Predictive judgment of this kind must be made by those with the necessary expertise in protecting classified information. For "reasons ... too obvious to call for enlarged discussion," CIA v. Sims, 471 U.S. 159, 170, 85 L. Ed. 2d 173, 105 S. Ct. 1881  (1985), the protection of classified information must be committed to the broad discretion of the agency responsible, and this must include broad discretion to determine who may have access to it. Certainly, it is not reasonably possible for an outside non-expert body to review the substance of such a judgment and to decide whether the agency should have been able to make the necessary affirmative prediction with confidence. Nor can such a body determine what constitutes an acceptable margin of error in assessing the potential risk. The Court accordingly has acknowledged that with respect to employees in sensitive positions "there is a reasonable basis for the view that an agency head who must bear the responsibility for the protection of classified information committed to his custody should have the final say in deciding whether to repose his trust in an employee who has access to such information." Cole v. Young, 351 U.S. 536, 546, 100 L. Ed. 1396, 76 S. Ct. 861  (1956).
Egan, 484 U.S. at 528-529, 108 S. Ct. at 824-825. The decision whether to allow access to the Air Force One area is the same type and quality and requires the same predictive judgment as the decision whether to grant a security clearance. The only distinction appears to be one of degree. An employee with secret security clearance is not necessarily allowed escorted or unescorted access to the Air Force One area. This court concludes it cannot judicially review the merits of the Air Force's decision to deny plaintiff access to this secured area. This court is in no position to second-guess that decision. No jurisdiction exists to entertain such a challenge. See Williams v. Reilly, 743 F. Supp. 168, 171 (S.D.N.Y.1990).
As previously set forth, plaintiff makes a number of constitutional attacks against the Air Force's adverse ruling. The courts are unsure whether review is available even when the plaintiff raises the challenges to a constitutional level. The Tenth Circuit noted in Hill that "if the statutory constraints imposed in Egan can be bypassed simply by invoking alleged constitutional rights, it makes the authority of Egan hardly worth the effort." 844 F.2d at 1411. See also Williams v. Reilly, 743 F. Supp. at 171-72. But see Thomas Brooks Chartered v. Burnett, 920 F.2d 634, 643 (10th Cir.1990). The Fourth Circuit avoided answering what it called a difficult question and, in rather summary fashion, considered and dismissed the constitutional claims. Jamil, 910 F.2d at 1209. The Ninth Circuit pointed out in Dorfmont *760 that jurisdiction may exist over constitutional claims since the Supreme Court had held in Webster that courts could entertain colorable constitutional claims unless Congress clearly intended in the statutes to do away with any judicial review. 913 F.2d at 1402.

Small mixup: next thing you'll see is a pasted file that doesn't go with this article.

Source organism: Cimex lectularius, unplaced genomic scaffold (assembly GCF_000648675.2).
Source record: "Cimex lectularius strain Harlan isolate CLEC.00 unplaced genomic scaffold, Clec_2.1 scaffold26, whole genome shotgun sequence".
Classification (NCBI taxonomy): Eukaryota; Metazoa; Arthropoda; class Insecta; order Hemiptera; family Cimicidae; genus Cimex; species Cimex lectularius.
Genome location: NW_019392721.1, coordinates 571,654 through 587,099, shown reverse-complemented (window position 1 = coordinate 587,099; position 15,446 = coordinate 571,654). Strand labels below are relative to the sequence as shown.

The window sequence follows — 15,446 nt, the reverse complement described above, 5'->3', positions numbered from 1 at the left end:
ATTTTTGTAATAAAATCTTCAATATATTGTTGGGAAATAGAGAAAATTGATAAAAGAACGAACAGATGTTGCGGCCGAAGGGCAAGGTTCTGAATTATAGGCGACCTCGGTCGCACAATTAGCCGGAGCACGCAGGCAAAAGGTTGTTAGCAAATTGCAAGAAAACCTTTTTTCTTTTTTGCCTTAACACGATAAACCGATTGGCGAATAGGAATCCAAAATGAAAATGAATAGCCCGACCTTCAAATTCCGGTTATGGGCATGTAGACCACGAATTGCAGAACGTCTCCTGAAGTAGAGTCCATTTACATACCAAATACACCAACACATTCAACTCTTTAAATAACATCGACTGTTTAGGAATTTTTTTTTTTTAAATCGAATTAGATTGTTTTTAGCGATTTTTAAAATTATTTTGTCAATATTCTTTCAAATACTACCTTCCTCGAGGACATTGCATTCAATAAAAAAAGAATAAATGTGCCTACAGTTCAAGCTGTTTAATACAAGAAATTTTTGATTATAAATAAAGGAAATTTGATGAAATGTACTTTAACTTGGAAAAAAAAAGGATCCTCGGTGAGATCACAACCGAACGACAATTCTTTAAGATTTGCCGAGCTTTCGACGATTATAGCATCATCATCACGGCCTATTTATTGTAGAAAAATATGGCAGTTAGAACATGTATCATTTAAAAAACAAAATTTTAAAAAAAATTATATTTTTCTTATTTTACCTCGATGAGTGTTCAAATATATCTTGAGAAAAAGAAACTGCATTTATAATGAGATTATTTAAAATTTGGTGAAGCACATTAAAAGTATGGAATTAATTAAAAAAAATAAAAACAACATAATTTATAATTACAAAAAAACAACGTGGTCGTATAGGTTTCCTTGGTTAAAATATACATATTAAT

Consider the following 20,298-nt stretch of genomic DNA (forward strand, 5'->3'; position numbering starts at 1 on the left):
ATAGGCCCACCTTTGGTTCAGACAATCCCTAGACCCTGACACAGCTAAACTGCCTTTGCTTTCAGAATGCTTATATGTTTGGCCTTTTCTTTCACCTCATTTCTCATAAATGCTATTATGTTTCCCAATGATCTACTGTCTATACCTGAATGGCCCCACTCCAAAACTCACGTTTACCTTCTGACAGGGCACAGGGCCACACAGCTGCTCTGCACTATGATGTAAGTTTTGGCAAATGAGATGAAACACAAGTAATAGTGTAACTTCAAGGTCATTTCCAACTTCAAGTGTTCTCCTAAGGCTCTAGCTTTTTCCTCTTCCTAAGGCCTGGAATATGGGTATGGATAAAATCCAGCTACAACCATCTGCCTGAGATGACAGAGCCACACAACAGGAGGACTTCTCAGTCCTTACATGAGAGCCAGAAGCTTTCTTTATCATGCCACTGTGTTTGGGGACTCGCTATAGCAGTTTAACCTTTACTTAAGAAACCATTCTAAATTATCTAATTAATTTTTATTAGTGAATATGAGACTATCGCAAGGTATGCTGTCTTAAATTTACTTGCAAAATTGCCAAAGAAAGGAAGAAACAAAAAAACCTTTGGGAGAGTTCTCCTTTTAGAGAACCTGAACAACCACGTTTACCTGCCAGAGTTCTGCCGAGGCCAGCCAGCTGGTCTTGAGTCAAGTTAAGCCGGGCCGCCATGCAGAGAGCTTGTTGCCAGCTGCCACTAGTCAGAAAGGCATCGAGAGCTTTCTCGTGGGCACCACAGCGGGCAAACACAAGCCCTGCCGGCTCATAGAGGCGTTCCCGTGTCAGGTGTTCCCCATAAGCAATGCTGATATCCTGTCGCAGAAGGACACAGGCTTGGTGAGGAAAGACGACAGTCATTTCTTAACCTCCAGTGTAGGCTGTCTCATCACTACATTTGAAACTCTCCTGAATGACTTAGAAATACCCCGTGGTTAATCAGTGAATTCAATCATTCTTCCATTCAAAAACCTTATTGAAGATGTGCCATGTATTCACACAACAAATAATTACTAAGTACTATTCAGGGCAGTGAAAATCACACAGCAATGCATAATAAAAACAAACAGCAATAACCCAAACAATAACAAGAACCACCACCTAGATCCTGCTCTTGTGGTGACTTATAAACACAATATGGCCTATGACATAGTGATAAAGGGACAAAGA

The plaintiff has couched his constitutional challenges in such terms that reveal they are simply disguised attempts to have this court review the merits of the Air Force's decision. Plaintiff repeatedly characterizes his contacts with a Soviet doctor and the Soviet Embassy as "innocuous" and "innocent." Plaintiff insists the Air Force relied on erroneous and misleading information. Plaintiff is adamant that the Air Force's decision is unreasonable and without justification. How this case got here is another indication of plaintiff's intent. When BMAC denied him access, plaintiff lodged a grievance. Plaintiff agreed to settle his dispute with the union and his employer by having the Air Force decide the issue of his access. Now convinced that the Air Force wrongly decided the issue, plaintiff wants this court's opinion on the matter. Though plaintiff's constitutional claims are thinly veiled requests for judicial review, the court will address them.